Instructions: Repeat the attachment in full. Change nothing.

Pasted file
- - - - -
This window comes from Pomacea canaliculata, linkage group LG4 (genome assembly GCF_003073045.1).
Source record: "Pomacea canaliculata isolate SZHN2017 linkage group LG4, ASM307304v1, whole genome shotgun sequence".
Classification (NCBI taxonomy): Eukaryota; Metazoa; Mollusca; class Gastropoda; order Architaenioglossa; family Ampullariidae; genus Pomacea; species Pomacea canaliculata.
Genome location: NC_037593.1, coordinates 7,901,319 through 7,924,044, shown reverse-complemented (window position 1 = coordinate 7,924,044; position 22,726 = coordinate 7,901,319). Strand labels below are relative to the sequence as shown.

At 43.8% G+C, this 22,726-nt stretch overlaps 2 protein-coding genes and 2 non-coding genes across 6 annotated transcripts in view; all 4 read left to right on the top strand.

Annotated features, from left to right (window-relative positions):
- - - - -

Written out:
This window comes from Pomacea canaliculata, linkage group LG4 (genome assembly GCF_003073045.1).
Source record: "Pomacea canaliculata isolate SZHN2017 linkage group LG4, ASM307304v1, whole genome shotgun sequence".
Classification (NCBI taxonomy): Eukaryota; Metazoa; Mollusca; class Gastropoda; order Architaenioglossa; family Ampullariidae; genus Pomacea; species Pomacea canaliculata.
Genome location: NC_037593.1, coordinates 7,901,319 through 7,924,044, shown reverse-complemented (window position 1 = coordinate 7,924,044; position 22,726 = coordinate 7,901,319). Strand labels below are relative to the sequence as shown.

At 43.8% G+C, this 22,726-nt stretch overlaps 2 protein-coding genes and 2 non-coding genes across 6 annotated transcripts in view; all 4 read left to right on the top strand.

Annotated features, from left to right (window-relative positions):